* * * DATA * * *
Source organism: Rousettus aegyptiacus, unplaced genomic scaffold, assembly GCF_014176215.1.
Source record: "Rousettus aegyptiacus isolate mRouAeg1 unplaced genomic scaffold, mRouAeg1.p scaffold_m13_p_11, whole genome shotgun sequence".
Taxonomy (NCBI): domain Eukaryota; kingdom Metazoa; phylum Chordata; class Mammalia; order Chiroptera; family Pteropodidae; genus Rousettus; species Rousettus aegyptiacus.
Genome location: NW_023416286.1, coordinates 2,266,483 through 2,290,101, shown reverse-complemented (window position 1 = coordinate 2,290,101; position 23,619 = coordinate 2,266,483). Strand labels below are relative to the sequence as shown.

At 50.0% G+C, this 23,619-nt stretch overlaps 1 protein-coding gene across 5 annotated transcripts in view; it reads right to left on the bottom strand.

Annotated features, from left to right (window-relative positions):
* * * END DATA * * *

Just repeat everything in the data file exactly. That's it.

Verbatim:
Source organism: Rousettus aegyptiacus, unplaced genomic scaffold, assembly GCF_014176215.1.
Source record: "Rousettus aegyptiacus isolate mRouAeg1 unplaced genomic scaffold, mRouAeg1.p scaffold_m13_p_11, whole genome shotgun sequence".
Taxonomy (NCBI): domain Eukaryota; kingdom Metazoa; phylum Chordata; class Mammalia; order Chiroptera; family Pteropodidae; genus Rousettus; species Rousettus aegyptiacus.
Genome location: NW_023416286.1, coordinates 2,266,483 through 2,290,101, shown reverse-complemented (window position 1 = coordinate 2,290,101; position 23,619 = coordinate 2,266,483). Strand labels below are relative to the sequence as shown.

At 50.0% G+C, this 23,619-nt stretch overlaps 1 protein-coding gene across 5 annotated transcripts in view; it reads right to left on the bottom strand.

Annotated features, from left to right (window-relative positions):